Pentagon Slashes Money for GPS III ‘Recompete’ - Inside GNSS - Global Navigation Satellite Systems Engineering, Policy, and Design

Pentagon Slashes Money for GPS III ‘Recompete’

The Air Force has sharply recast the contest to build up to 22 additional satellites to fill out the GPS III constellation, slashing the maximum funding for the first phase of a “recompete” from $200 million per award to a scant $6 million.

The Air Force has sharply recast the contest to build up to 22 additional satellites to fill out the GPS III constellation, slashing the maximum funding for the first phase of a “recompete” from $200 million per award to a scant $6 million.

The department is also changing the rules of engagement, opening up the full competition to GPS III prime contractor Lockheed Martin and its navigation payload supplier Exelis. Additionally, the agency is expanding the first phase — which is designed to demonstrate that would-be competitors have the necessary capabilities — to include as many as three companies instead of just two. The deadline for submitting statements of capability is just a few days away.

The new approach is a dramatic departure from the plan laid out last year when the Air Force planned to award recompete Phase 1 contracts selected from among field of entrants from which Lockheed Martin and Exelis were specifically excluded. The contest itself was widely viewed as a message to the two companies, which had earned the Pentagon’s ire when problems with the payload caused delays that helped blow the program’s schedule.

In the original 2014 version of the recompete, the first phase would have been worth as much as $200 million if all the options were exercised. The winner or winners of round one were then to spar with Lockheed Martin and Exelis for the final award.

But the “time, available funding, schedule, requirements and deliverables have changed,’ officials said. They are asking interested industry sources to “help the Government refine its market research” in light of the revisions to the acquisition strategy.

The Air Force now will award a maximum of $6 million per company for Phase 1 but the tasks are markedly different. The initial plan was to have the selected firms go as far as completing critical design review. Under the new approach the entrants must demonstrate that they have, or can attain, a long of capabilities, including the ability to produce an average of two satellites a year (down from an average of two to three per year).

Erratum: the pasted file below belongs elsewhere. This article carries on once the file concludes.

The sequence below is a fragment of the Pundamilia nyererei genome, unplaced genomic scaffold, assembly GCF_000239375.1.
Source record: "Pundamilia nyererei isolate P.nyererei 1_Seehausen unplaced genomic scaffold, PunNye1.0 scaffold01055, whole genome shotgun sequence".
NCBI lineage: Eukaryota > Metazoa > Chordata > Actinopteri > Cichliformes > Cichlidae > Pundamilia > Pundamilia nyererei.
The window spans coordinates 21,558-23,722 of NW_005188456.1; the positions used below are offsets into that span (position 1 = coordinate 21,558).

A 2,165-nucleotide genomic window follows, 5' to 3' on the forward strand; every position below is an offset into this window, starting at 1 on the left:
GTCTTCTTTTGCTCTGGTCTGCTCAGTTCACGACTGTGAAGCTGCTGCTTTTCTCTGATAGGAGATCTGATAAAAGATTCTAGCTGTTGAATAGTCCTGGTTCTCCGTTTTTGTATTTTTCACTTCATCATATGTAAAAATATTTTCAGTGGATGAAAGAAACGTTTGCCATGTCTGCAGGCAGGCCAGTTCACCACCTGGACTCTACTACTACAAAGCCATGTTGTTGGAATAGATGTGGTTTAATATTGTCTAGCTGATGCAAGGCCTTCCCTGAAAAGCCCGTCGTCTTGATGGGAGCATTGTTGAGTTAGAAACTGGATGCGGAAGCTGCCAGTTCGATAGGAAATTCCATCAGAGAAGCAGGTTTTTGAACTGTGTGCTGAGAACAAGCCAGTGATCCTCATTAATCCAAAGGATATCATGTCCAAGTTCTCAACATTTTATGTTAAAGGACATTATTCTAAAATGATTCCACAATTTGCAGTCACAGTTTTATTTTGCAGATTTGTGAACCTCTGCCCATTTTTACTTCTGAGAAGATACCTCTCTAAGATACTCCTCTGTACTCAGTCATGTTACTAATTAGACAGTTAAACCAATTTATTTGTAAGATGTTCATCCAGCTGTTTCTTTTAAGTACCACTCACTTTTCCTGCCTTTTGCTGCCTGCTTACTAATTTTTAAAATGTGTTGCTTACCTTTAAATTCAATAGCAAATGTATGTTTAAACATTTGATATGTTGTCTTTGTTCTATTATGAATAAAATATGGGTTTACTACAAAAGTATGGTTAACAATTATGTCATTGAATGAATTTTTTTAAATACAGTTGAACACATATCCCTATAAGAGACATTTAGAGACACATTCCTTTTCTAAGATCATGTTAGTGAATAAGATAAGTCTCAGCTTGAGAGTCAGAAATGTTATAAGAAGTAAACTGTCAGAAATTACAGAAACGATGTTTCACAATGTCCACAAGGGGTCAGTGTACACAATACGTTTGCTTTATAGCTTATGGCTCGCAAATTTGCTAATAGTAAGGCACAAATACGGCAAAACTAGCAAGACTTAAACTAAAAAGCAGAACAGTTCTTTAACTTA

It appears that the hopeful contractors must be able to prove their ability, in Phase 1 instead of Phase 2, to build satellites that include “the current GPS III SV01-08 baseline with the addition of redesigned Nuclear Detonation Detection System (NDS), Search and Rescue/GPS (SAR/GPS), and Laser Retroreflector Array (LRA) payloads, Unified S-Band (USB) compliance, Regional Military Protection capability and no changes to the GPS Next Generation Operational Control System (OCX) or Military GPS User Equipment (MGUE) interfaces.”

The announcement comes on the heels of a report by the Government Accountability Office (GAO) saying that the GPS III program was over budget and behind schedule, primarily because of the late delivery of the mission data unit (MDU),  the heart of the GPS III navigation payload. The overall price of the program, in 2015 dollars, had climbed from $522 million in May 2008 to $581 million by the end of 2013, the GAO wrote.

In response to questions from Inside GNSS, a Global Positioning Systems Directorate spokesperson said the flight MDU was delivered to the GPS III factory in Denver on March 8. The spokesperson forecast that formal qualification of the MDU hardware would be completed by the end of May, with software qualification finished in July. The spacecraft thermal vacuum environmental test with all the integrated flight hardware, including the MDU, is scheduled to occur between June and September 2015.

No new projections are available yet, however, for the constellation’s final cost. The GPS III program staff was expected to complete its Over Target Baseline (OTB) analysis at the end of March, the spokesman said. At that point the Air Force Cost Analysis Agency will estimate the revised program costs.

The program’s budget and schedule challenges were part of the discussion during a “deep dive” program review requested with Frank Kendall, the under secretary of defense for acquisition technology and logistics, spokesperson said. That review, which one expert who follows the program suggested set the program on its current path, was completed on March 11.

The deadline for submitting statements of capability in response to this request for information is April 20.

The request for proposals (RFP) for the recompete Phase 1 contracts is expected to be released before the end of September and up to three fixed-price, Phase 1 contracts may be awarded by the end of March 2016. The winning companies will have up to 38 months to complete their work.

The request for proposals for the production phase is planned for the second quarter of fiscal year 2017 (Q2 FY17) with a final award in FY18. Though the final details are to be determined, the first satellite is to be delivered in FY23.

The new “sources sought” solicitation (solicitation number is FA8807-15-R-0003) was posted April 10 by Air Force Space Command. An industry day where interested companies can ask questions about the program will be held April 27.  More information is available to registered potential contractors through a link on the solicitation announcement.